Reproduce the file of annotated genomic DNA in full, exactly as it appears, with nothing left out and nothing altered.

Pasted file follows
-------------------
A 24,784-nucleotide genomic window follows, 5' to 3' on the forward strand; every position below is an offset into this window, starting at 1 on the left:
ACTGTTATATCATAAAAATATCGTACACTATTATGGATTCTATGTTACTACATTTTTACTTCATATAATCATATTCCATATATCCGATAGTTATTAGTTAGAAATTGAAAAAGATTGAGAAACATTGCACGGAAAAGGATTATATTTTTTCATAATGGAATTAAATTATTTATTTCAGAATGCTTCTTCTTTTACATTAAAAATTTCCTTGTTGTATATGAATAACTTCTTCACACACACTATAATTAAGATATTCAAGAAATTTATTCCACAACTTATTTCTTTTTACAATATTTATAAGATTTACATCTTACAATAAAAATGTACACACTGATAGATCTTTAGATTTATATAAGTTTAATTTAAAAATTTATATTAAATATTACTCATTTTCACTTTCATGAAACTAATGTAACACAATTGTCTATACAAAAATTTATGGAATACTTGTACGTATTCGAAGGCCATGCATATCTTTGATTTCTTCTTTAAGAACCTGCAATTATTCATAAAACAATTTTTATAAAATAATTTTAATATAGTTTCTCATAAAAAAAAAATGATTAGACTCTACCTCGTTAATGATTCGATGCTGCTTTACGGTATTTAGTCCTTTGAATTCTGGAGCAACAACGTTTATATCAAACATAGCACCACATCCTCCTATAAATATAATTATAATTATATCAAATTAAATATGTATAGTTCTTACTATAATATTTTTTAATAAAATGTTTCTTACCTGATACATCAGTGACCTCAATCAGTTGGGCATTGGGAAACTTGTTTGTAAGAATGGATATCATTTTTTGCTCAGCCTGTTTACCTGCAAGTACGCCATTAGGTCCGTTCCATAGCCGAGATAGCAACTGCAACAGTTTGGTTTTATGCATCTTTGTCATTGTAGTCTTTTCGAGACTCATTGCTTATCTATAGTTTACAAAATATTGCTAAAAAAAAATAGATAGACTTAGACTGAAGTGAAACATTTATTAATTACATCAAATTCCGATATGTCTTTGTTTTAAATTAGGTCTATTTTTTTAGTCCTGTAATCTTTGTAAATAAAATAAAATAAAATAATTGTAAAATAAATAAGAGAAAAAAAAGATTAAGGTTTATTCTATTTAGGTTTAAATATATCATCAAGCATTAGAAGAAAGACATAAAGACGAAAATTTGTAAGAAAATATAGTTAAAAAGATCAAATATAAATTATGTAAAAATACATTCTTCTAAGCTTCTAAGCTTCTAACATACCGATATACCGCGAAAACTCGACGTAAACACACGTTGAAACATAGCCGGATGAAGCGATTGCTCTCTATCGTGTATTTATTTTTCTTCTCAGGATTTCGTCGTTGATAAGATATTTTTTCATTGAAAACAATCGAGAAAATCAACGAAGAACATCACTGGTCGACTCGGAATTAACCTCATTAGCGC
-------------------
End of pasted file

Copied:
A 24,784-nucleotide genomic window follows, 5' to 3' on the forward strand; every position below is an offset into this window, starting at 1 on the left:
ACTGTTATATCATAAAAATATCGTACACTATTATGGATTCTATGTTACTACATTTTTACTTCATATAATCATATTCCATATATCCGATAGTTATTAGTTAGAAATTGAAAAAGATTGAGAAACATTGCACGGAAAAGGATTATATTTTTTCATAATGGAATTAAATTATTTATTTCAGAATGCTTCTTCTTTTACATTAAAAATTTCCTTGTTGTATATGAATAACTTCTTCACACACACTATAATTAAGATATTCAAGAAATTTATTCCACAACTTATTTCTTTTTACAATATTTATAAGATTTACATCTTACAATAAAAATGTACACACTGATAGATCTTTAGATTTATATAAGTTTAATTTAAAAATTTATATTAAATATTACTCATTTTCACTTTCATGAAACTAATGTAACACAATTGTCTATACAAAAATTTATGGAATACTTGTACGTATTCGAAGGCCATGCATATCTTTGATTTCTTCTTTAAGAACCTGCAATTATTCATAAAACAATTTTTATAAAATAATTTTAATATAGTTTCTCATAAAAAAAAAATGATTAGACTCTACCTCGTTAATGATTCGATGCTGCTTTACGGTATTTAGTCCTTTGAATTCTGGAGCAACAACGTTTATATCAAACATAGCACCACATCCTCCTATAAATATAATTATAATTATATCAAATTAAATATGTATAGTTCTTACTATAATATTTTTTAATAAAATGTTTCTTACCTGATACATCAGTGACCTCAATCAGTTGGGCATTGGGAAACTTGTTTGTAAGAATGGATATCATTTTTTGCTCAGCCTGTTTACCTGCAAGTACGCCATTAGGTCCGTTCCATAGCCGAGATAGCAACTGCAACAGTTTGGTTTTATGCATCTTTGTCATTGTAGTCTTTTCGAGACTCATTGCTTATCTATAGTTTACAAAATATTGCTAAAAAAAAATAGATAGACTTAGACTGAAGTGAAACATTTATTAATTACATCAAATTCCGATATGTCTTTGTTTTAAATTAGGTCTATTTTTTTAGTCCTGTAATCTTTGTAAATAAAATAAAATAAAATAATTGTAAAATAAATAAGAGAAAAAAAAGATTAAGGTTTATTCTATTTAGGTTTAAATATATCATCAAGCATTAGAAGAAAGACATAAAGACGAAAATTTGTAAGAAAATATAGTTAAAAAGATCAAATATAAATTATGTAAAAATACATTCTTCTAAGCTTCTAAGCTTCTAACATACCGATATACCGCGAAAACTCGACGTAAACACACGTTGAAACATAGCCGGATGAAGCGATTGCTCTCTATCGTGTATTTATTTTTCTTCTCAGGATTTCGTCGTTGATAAGATATTTTTTCATTGAAAACAATCGAGAAAATCAACGAAGAACATCACTGGTCGACTCGGAATTAACCTCATTAGCGC